MP Sua William Sio said Lomu might have made millions from his talents  after he proved to be a rugby superstar.

Sio said one of his nephews once had his eyebrows shaved in the shape of the number 11 on Lomu’s jersey.

“I said Jonah probably got $1 million for that, but I think your mum is going to smack you,” Sio said to much applause and laughter.

IMG_6314
Service organiser Salote Heleta-Lilo spoke about Jonah and said “You have taught our children to dream and to believe the non achievable, achievable indeed.” Photo/Kalino Latu/Kaniva Pacific News

Former Wesleyan President Rev. Alifeleti Mone from the Free Weslyan Church thanked everyone for attending.

“God bless you all,” he said. “Thank you very much.”

Rev. Mone, who served as Superintend of the Auckland-Manukau Wesleyan community from 1988 – 94, said Lomu’s sister asked him to celebrate her wedding.

IMG_6292
Tongans were wearing ta’ovala and watch in silence while speakers delivered their speeches. Photo/Kalino Latu/Kaniva Pacific News

After getting permission from the Lotofale’ia Methodist church pastor Rev Mone officiated at the service. He said Lomu signed as father for his sister’s wedding on behalf of their late father Semisi Lomu.

Rev. Mone said he believed Lomu had lived his life according to what he learned by heart from the Bible and that was why he was greatly successful.

Drawing a link between Lomu’s sporting abilities and his faith, Rev. Mone quoted 2 Timothy, verses 4-7: “I have fought the good fight. I have finished the race. I have kept the faith.”

Here is the order of speakers for tonight’s service:

1. Peseta Sam Lotu-Iiga, Minister of Pacific Island Affairs

2. Former President of Free Wesleyan Church of Tonga, Dr Rev ‘Alifaleti Mone

3. Tongan Community Leader, Sioeli Motu’apuaka.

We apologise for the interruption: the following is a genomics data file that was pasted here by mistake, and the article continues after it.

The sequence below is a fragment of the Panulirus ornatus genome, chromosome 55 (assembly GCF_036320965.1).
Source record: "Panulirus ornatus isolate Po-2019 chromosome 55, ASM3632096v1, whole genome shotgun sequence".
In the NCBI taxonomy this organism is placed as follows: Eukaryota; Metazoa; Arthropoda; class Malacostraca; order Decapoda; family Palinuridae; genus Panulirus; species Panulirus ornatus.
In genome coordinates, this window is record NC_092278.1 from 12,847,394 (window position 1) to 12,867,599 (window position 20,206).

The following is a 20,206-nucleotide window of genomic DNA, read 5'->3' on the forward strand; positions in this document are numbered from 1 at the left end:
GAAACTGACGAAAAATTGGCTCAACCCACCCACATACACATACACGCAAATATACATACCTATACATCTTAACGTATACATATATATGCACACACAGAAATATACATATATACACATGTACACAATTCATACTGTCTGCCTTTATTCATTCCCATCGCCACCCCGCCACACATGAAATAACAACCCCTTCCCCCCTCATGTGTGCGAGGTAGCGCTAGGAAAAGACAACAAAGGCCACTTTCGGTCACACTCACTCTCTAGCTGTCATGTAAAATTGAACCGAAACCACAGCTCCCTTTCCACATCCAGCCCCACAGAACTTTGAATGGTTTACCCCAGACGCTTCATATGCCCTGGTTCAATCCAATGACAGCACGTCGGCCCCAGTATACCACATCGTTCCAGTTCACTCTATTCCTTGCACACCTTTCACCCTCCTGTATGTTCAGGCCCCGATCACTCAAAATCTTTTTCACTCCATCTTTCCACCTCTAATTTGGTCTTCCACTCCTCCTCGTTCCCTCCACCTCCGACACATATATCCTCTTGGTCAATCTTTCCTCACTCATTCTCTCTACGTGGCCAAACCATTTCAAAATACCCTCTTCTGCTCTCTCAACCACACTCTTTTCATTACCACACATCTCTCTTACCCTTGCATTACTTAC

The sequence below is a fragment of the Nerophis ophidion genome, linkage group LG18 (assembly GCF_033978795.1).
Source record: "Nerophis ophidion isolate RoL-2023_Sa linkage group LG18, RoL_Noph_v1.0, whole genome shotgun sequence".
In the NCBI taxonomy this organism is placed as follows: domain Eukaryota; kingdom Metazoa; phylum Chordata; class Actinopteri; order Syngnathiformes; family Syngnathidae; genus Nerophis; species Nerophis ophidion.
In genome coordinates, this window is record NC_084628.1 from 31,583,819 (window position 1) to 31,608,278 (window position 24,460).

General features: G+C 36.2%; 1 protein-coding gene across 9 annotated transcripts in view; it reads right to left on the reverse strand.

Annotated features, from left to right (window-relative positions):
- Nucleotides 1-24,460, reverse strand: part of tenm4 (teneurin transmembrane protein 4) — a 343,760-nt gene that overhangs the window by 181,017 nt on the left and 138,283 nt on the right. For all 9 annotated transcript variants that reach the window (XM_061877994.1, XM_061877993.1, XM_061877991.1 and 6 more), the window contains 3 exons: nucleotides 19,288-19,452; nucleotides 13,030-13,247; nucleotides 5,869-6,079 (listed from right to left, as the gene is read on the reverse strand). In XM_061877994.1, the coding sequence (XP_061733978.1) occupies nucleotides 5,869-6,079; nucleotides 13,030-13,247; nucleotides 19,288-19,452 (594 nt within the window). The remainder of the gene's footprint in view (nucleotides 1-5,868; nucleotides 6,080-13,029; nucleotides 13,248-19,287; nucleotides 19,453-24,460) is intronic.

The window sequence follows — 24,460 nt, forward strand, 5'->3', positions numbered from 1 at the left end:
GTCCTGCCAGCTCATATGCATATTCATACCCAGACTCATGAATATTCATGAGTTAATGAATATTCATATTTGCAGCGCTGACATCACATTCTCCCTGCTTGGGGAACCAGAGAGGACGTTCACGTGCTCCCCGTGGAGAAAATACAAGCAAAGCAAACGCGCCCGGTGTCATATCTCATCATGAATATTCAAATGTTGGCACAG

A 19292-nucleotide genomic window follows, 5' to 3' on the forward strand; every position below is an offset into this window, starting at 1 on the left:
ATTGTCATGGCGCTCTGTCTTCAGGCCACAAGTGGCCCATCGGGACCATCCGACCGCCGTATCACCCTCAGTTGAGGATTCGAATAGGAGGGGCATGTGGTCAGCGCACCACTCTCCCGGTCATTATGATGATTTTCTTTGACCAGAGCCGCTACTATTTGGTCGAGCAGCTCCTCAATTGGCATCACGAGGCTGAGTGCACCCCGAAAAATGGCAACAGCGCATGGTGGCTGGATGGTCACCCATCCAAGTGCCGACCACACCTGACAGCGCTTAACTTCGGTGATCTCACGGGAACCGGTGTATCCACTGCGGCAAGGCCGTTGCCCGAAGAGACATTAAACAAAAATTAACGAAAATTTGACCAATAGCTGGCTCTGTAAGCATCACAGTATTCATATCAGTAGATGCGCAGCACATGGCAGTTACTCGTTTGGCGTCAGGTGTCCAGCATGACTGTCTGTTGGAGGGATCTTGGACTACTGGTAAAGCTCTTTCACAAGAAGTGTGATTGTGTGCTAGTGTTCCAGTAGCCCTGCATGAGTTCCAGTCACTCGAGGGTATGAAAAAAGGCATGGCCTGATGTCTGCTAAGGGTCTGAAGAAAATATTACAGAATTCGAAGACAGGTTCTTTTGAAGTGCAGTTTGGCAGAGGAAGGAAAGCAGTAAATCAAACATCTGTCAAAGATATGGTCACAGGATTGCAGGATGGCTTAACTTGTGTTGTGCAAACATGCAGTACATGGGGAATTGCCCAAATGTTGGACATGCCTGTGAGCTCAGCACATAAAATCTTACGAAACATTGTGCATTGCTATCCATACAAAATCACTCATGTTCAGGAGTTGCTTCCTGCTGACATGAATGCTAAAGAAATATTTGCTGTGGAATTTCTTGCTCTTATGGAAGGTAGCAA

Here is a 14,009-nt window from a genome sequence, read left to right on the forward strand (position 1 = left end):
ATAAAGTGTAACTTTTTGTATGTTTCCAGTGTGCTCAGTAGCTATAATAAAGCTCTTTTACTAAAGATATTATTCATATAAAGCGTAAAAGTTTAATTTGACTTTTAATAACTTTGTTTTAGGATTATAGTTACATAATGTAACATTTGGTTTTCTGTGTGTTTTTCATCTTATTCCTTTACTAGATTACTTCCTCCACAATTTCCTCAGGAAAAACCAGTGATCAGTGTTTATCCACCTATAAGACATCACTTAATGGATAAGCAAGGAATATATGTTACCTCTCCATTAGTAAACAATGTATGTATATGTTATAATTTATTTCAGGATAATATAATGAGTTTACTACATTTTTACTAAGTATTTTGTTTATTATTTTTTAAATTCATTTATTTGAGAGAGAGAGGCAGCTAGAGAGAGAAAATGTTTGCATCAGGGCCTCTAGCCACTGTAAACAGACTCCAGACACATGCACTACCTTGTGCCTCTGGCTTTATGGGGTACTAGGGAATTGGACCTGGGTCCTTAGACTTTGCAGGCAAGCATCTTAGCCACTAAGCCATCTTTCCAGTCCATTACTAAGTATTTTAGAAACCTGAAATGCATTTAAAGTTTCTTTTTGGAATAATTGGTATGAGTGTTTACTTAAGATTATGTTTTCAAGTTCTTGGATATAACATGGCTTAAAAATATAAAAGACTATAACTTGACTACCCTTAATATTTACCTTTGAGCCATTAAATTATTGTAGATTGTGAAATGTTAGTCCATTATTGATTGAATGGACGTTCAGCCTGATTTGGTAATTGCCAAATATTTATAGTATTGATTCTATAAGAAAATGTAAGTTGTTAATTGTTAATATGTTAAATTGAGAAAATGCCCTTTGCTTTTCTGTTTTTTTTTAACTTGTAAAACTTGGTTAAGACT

4. Su’a William Sio, MP for Mangere

5. Mrs Rosie Blake, Cook Islands General Consulate.

6. Vijendra Prasad, Fijian-Indian community leader.

7. Fala Haurangi, Tuvalu community leader.

8. Sinipata Kaufononga, a childhood friend of Lomu.

9. Nalesoni Tupou, Barrister

The main points

  • A sombre religious service in memory of Jonah Lomu in Mangere this evening started with a prayer in which the presiding Rev Tevita Finau told the audience that God has taken the “maeakafa” from them.
  • The service was held at Lotofalei’a Tongan Methodist Church this, where Lomu worshipped when he was young.
  • Many people in the congregation began to cry as Lomu’s mother Hepisipa and her family were invited to the front of the church to light the candles.
  • Minister for Pacific Island Affairs, Sam Lotu Iga told the congregation” “There will be no more Jonah Lomus” on the rugby field.

Sometimes when a business is growing, it needs a little help.

Right now Kaniva News provides a free, politically independent, bilingual news service for readers around the world that is absolutely unique. We are the largest New Zealand-based Tongan news service, and our stories reach Tongans  wherever they are round the world. But as we grow, there are increased demands on Kaniva News for translation into Tongan on our social media accounts and for the costs associated with expansion. We believe it is important for Tongans to have their own voice and for Tongans to preserve their language, customs and heritage. That is something to which we are strongly committed. That’s why we are asking you to consider sponsoring our work and helping to preserve a uniquely Tongan point of view for our readers and listeners.

Latest news

Related news